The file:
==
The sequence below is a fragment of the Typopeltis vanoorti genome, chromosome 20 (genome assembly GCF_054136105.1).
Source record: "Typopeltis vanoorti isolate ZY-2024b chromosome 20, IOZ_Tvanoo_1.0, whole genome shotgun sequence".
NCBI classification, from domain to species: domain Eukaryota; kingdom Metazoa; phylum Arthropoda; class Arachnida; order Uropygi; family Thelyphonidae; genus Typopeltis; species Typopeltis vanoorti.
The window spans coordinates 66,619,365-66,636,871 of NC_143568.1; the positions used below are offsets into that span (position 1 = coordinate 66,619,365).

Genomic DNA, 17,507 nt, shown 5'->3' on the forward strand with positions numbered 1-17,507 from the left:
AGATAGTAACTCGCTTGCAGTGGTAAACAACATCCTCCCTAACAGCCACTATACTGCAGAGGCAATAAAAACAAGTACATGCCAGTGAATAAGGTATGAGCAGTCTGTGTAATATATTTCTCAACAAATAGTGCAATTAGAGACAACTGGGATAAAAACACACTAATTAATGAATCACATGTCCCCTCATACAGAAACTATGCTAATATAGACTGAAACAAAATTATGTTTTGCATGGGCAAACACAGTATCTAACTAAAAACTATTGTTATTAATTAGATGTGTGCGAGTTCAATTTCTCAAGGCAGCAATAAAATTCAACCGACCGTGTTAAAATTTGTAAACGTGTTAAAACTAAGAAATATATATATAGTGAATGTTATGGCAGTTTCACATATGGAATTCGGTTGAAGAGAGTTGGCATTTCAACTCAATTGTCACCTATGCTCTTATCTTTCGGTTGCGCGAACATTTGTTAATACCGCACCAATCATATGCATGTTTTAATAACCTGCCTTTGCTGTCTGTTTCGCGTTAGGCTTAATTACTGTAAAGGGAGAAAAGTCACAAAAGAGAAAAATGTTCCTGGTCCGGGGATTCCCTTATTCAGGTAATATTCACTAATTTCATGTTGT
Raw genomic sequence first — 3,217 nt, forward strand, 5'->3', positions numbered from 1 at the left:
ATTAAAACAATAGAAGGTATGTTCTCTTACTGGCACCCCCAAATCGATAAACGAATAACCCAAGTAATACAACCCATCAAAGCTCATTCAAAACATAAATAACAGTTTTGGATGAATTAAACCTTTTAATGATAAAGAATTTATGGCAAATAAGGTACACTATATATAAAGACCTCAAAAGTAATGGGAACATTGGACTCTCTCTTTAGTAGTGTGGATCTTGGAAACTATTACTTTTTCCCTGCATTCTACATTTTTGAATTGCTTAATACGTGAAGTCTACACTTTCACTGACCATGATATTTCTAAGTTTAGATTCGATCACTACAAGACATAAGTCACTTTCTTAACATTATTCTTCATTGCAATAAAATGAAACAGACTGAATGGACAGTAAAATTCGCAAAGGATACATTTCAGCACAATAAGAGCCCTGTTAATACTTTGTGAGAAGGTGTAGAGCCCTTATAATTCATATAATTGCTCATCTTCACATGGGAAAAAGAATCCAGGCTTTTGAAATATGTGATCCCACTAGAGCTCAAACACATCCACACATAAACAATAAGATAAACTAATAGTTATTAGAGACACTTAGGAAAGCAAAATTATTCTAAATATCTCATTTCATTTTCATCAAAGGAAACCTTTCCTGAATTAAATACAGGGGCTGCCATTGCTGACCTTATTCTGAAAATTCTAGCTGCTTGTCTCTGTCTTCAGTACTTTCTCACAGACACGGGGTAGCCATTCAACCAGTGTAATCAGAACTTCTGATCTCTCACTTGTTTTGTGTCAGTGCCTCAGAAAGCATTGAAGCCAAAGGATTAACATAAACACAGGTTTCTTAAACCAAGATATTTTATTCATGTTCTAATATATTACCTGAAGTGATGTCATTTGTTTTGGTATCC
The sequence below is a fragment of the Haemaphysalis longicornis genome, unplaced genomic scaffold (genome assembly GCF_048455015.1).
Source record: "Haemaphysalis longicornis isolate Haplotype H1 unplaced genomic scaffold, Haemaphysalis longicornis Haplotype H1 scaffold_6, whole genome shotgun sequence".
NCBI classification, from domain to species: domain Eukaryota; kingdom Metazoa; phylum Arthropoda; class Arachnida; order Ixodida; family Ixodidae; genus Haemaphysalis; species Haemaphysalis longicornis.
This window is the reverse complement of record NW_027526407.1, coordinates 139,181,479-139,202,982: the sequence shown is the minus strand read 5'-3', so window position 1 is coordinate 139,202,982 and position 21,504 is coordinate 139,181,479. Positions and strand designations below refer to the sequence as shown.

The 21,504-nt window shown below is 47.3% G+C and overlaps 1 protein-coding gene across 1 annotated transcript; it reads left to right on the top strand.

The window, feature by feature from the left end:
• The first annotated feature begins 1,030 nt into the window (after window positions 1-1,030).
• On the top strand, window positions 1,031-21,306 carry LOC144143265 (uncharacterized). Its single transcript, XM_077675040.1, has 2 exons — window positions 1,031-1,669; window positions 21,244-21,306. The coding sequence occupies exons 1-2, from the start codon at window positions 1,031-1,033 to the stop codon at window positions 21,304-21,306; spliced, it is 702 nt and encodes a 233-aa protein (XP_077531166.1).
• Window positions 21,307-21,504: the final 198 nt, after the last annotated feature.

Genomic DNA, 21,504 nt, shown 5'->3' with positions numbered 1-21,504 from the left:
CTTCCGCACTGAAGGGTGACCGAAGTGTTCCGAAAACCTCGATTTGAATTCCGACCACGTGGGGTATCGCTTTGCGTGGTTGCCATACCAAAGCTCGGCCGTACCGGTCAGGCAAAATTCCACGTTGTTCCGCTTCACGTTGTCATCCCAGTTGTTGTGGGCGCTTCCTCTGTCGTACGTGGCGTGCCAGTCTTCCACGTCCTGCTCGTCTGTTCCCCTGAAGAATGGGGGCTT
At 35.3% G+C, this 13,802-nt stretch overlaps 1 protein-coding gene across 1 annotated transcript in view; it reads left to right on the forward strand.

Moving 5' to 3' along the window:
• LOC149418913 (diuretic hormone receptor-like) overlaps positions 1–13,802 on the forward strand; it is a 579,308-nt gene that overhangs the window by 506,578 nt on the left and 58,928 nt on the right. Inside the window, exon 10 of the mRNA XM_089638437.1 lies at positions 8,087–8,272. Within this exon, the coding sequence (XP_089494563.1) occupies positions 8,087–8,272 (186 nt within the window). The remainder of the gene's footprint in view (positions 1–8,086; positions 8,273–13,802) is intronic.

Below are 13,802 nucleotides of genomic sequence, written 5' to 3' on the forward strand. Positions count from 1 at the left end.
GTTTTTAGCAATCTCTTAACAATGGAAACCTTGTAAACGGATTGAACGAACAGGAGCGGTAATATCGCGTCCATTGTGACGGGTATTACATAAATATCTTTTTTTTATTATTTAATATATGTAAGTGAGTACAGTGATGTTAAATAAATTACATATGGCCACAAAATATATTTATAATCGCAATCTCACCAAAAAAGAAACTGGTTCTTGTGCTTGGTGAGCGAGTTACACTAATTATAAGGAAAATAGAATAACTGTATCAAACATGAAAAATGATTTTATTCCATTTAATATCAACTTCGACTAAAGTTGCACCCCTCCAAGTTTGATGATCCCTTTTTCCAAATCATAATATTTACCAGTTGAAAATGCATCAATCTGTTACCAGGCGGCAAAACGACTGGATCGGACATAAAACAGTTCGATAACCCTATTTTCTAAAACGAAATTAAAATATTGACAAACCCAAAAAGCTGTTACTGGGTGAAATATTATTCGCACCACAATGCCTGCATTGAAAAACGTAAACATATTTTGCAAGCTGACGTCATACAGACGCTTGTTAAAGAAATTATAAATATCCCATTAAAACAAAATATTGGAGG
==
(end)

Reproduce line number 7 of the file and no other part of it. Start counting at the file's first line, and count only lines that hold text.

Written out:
Raw genomic sequence first — 3,217 nt, forward strand, 5'->3', positions numbered from 1 at the left: